When someone decides to become a personal trainer, they may wonder if they are the right type of person for the job. Am I fit enough? Do I have to be ripped?
Given the stereotypical image many people have, it’s only natural to wonder if you are in good enough shape for the job. If you’re in doubt, take a look below at what shape you should be in if you want work as a personal trainer.
How fit do I need to be?
What comes to mind when you think of a personal trainer? You may envision someone who resembles Arnold Schwarzenegger, while others see someone with long, sleek muscles like Usain Bolt. Although there are many personal trainers who are in excellent shape, this doesn’t mean it’s a requirement. As a matter of fact, the percentage of personal trainers who are totally ripped is probably much lower than you think.
Simply put: No, you don’t need to be chiseled to be a personal trainer. For some personal trainers, sporting six-pack abs and bulging biceps will help them build their reputation and get them the type of clients they want to train. For instance, someone looking to achieve a ripped physique would look for a personal trainer who is in the same kind of shape. But for someone who is only starting their fitness journey, this type of personal trainer can be intimidating.
On the other hand, someone who wants long, sinewy muscles will want a personal trainer who knows how to strengthen and elongate their muscles as opposed to bulking up.
Maintaining a chiseled body takes work. Most bodybuilders and fitness models will attest that while they do train regularly, they kick things up a notch when they are competing. This involves cutting calories and increasing the hours spent working out when they are in competition mode.
Since personal trainers come in all shapes and sizes, being fit doesn’t stop with one type of physique. A personal trainer should serve as a role model for their clients. He or she should be the inspiration clients need when working toward their fitness goals. A personal trainer needs to be an example of what living a healthy and active lifestyle can do.
Being fit also adds credibility. When people perceive you as being in good shape, they naturally assume you know how to help them reach their goals. If you’re out of shape, people may be less inclined to listen to you. And although it sounds superficial, first impressions are the ones people remember the most. This doesn’t mean you need to be perfect, but it does mean as a personal trainer, you need to practice what you preach.
Train Anyone, Anywhere in the World.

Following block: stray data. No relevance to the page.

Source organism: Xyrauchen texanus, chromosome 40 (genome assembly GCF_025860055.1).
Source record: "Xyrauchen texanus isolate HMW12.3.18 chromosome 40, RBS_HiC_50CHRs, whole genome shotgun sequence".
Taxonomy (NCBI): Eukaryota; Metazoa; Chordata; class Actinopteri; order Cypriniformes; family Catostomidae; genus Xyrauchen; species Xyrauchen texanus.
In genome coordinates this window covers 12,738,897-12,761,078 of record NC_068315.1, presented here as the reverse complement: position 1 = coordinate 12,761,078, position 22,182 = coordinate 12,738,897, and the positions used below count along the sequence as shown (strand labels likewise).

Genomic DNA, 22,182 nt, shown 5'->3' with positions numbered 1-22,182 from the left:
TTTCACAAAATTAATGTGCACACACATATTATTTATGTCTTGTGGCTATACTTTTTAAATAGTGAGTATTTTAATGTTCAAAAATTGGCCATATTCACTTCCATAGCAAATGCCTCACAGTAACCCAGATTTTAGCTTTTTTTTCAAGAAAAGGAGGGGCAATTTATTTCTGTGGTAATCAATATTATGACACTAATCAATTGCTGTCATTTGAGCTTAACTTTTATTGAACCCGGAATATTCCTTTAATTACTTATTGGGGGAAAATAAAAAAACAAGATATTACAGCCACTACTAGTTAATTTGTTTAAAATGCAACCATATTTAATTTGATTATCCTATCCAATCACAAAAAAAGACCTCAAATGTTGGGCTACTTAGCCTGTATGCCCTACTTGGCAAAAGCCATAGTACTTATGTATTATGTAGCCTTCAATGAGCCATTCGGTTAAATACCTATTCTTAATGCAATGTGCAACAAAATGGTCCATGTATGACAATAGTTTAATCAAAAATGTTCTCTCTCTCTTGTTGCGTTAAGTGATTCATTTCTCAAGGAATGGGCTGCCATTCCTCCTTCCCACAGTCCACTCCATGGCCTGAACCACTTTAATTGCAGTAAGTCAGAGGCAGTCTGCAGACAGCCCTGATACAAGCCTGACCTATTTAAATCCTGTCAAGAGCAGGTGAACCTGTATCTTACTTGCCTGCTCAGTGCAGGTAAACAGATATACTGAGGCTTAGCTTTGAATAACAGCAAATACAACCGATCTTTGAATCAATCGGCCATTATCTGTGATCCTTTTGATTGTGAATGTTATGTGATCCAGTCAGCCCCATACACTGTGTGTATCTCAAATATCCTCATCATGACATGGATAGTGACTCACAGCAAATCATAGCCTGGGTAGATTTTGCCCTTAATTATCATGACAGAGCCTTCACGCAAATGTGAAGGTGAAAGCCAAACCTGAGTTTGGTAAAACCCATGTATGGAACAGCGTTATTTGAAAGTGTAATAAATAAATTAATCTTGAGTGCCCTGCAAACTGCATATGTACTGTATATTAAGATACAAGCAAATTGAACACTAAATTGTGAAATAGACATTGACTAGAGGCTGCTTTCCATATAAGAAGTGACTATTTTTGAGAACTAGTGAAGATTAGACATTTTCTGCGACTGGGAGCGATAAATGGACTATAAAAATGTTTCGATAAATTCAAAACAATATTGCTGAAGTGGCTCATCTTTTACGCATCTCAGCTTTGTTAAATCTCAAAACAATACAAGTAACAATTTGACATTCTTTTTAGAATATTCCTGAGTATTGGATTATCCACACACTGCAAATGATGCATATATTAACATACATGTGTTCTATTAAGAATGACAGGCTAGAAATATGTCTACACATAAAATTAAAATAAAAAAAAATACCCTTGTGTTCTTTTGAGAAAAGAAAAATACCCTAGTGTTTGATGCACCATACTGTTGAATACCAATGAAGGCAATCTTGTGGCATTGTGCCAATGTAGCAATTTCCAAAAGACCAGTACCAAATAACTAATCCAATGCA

Keep in mind that having big muscles doesn’t automatically equate with strength and endurance. Some of the smallest personal trainers are the strongest in the gym.
Does this mean they aren’t qualified? No, what it means is that physical appearance by itself isn’t always an indication of fitness. A qualified personal trainer is one who is knowledgeable, excels in teaching others, and can easily demonstrate the exercises they are teaching you without batting an eye.
The Other Side of Fit
Being physically capable isn’t the only skill a qualified personal trainer needs to be successful. Your personality and how you present yourself makes a big difference for your clients.
In addition to your physical stature, good communication skills are a must.
You need to understand what each client needs and approach them in a positive manner. What works for one client doesn’t necessarily work for another, so being in tune with your clients is just as important as looking the part.
The Motivational Factor
In addition to setting a good example, experienced personal trainers need to motivate their clients. Oftentimes, you’ll need to demonstrate how to perform an exercise or proper lifting technique. Being able to lift, run, and do burpees alongside your client is one of the best motivational techniques you have.
In a Nutshell
A personal trainer is a role model, mentor, and motivational speaker. But being physically fit alone doesn’t make you a successful personal trainer. To truly be successful, it takes a combination of your personal attributes, the right education, and empathy for your clients.
At the end of the day, you don’t need to be extremely muscular or have a body fat percentage at zero, so long as you’re making a positive influence in your clients’ lives.